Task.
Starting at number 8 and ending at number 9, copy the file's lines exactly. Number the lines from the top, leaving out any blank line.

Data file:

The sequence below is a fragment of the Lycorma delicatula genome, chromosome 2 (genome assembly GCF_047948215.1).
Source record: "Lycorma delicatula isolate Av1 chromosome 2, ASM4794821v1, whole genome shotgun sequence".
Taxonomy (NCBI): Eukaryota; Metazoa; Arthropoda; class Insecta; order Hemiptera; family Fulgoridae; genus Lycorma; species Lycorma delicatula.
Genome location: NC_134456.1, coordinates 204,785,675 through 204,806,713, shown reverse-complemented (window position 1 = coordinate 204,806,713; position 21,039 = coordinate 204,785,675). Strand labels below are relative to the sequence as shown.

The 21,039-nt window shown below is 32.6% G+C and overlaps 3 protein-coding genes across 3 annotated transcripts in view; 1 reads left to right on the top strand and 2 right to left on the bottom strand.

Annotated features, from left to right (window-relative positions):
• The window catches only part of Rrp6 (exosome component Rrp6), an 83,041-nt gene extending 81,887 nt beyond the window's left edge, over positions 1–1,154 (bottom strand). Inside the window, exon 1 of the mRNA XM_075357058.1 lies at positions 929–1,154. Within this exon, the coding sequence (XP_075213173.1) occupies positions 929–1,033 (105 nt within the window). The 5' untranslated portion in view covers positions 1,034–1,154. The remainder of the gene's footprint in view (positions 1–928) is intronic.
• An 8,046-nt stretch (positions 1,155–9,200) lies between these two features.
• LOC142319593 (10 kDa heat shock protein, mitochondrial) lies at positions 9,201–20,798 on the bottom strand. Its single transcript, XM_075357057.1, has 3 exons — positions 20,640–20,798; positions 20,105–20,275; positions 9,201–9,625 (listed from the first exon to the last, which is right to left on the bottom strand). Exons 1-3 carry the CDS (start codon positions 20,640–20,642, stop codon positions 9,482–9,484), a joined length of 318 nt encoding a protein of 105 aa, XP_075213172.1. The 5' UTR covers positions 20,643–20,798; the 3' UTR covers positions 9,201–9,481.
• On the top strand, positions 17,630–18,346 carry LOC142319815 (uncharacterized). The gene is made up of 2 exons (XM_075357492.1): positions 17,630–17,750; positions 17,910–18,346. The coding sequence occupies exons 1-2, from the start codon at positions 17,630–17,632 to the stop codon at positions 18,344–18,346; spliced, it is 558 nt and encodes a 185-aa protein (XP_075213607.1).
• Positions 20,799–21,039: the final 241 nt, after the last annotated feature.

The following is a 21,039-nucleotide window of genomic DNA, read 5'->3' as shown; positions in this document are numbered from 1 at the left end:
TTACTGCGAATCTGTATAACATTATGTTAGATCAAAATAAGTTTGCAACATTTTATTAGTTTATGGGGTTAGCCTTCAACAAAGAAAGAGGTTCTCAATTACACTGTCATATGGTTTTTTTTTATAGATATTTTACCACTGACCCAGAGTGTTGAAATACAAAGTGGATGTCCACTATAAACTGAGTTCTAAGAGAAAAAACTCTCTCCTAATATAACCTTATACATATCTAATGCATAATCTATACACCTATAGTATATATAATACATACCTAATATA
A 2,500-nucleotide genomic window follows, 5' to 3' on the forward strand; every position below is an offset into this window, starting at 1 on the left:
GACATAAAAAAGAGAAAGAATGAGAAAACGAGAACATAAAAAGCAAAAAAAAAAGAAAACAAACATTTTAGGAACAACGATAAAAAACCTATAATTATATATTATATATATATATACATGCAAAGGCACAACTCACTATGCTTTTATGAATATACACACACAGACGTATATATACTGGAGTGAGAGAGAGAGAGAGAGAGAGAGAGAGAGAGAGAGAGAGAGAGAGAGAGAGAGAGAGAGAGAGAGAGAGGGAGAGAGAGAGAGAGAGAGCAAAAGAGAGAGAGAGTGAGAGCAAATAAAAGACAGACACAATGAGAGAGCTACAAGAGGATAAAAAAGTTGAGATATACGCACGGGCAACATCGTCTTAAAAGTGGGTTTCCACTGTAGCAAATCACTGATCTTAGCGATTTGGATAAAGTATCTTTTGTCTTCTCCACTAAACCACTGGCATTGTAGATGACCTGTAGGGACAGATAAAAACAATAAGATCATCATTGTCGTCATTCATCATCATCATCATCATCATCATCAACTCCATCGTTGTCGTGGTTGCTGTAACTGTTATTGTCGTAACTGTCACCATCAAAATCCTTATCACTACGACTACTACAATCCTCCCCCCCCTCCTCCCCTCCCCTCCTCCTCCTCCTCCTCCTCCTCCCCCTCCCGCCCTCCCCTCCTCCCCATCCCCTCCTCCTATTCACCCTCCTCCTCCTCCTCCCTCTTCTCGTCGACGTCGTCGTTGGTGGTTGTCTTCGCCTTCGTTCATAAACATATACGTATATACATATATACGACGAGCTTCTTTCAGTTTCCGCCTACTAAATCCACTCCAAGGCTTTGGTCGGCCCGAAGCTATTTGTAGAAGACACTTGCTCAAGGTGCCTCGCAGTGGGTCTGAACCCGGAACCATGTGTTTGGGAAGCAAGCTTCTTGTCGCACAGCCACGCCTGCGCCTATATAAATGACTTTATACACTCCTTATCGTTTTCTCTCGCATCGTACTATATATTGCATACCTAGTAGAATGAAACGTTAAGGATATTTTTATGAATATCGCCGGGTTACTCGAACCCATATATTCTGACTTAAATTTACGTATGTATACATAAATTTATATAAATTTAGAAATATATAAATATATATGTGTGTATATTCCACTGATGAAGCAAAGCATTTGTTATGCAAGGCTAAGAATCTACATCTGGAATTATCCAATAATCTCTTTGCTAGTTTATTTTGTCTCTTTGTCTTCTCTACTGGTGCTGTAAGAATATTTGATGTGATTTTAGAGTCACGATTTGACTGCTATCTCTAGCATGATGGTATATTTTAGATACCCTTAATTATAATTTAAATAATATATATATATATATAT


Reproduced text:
• An 8,046-nt stretch (positions 1,155–9,200) lies between these two features.
• LOC142319593 (10 kDa heat shock protein, mitochondrial) lies at positions 9,201–20,798 on the bottom strand. Its single transcript, XM_075357057.1, has 3 exons — positions 20,640–20,798; positions 20,105–20,275; positions 9,201–9,625 (listed from the first exon to the last, which is right to left on the bottom strand). Exons 1-3 carry the CDS (start codon positions 20,640–20,642, stop codon positions 9,482–9,484), a joined length of 318 nt encoding a protein of 105 aa, XP_075213172.1. The 5' UTR covers positions 20,643–20,798; the 3' UTR covers positions 9,201–9,481.